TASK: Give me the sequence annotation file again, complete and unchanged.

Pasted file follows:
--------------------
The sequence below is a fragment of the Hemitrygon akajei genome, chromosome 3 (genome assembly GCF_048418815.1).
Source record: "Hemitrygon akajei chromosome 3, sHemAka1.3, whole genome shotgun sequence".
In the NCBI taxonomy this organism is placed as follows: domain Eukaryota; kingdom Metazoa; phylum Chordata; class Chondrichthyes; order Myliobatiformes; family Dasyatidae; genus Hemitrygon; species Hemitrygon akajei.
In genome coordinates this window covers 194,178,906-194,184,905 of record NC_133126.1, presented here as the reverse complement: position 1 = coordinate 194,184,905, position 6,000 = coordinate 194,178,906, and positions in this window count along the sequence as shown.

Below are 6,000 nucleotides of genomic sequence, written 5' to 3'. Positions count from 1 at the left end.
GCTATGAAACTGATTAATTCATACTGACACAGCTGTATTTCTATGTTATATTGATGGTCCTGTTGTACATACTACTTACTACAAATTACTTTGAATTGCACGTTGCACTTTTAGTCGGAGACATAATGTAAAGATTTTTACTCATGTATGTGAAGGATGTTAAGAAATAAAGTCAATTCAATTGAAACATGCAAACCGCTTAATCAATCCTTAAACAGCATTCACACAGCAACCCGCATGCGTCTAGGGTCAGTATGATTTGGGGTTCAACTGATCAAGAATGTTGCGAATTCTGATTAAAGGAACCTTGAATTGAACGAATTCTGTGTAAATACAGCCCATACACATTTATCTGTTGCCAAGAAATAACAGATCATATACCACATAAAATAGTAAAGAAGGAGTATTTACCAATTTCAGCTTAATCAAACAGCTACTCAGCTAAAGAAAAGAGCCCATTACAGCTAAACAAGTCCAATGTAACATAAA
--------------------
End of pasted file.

The sequence below is a fragment of the Hemitrygon akajei genome, chromosome 3 (genome assembly GCF_048418815.1).
Source record: "Hemitrygon akajei chromosome 3, sHemAka1.3, whole genome shotgun sequence".
In the NCBI taxonomy this organism is placed as follows: domain Eukaryota; kingdom Metazoa; phylum Chordata; class Chondrichthyes; order Myliobatiformes; family Dasyatidae; genus Hemitrygon; species Hemitrygon akajei.
In genome coordinates this window covers 194,178,906-194,184,905 of record NC_133126.1, presented here as the reverse complement: position 1 = coordinate 194,184,905, position 6,000 = coordinate 194,178,906, and positions in this window count along the sequence as shown.

Below are 6,000 nucleotides of genomic sequence, written 5' to 3'. Positions count from 1 at the left end.
GCTATGAAACTGATTAATTCATACTGACACAGCTGTATTTCTATGTTATATTGATGGTCCTGTTGTACATACTACTTACTACAAATTACTTTGAATTGCACGTTGCACTTTTAGTCGGAGACATAATGTAAAGATTTTTACTCATGTATGTGAAGGATGTTAAGAAATAAAGTCAATTCAATTGAAACATGCAAACCGCTTAATCAATCCTTAAACAGCATTCACACAGCAACCCGCATGCGTCTAGGGTCAGTATGATTTGGGGTTCAACTGATCAAGAATGTTGCGAATTCTGATTAAAGGAACCTTGAATTGAACGAATTCTGTGTAAATACAGCCCATACACATTTATCTGTTGCCAAGAAATAACAGATCATATACCACATAAAATAGTAAAGAAGGAGTATTTACCAATTTCAGCTTAATCAAACAGCTACTCAGCTAAAGAAAAGAGCCCATTACAGCTAAACAAGTCCAATGTAACATAAA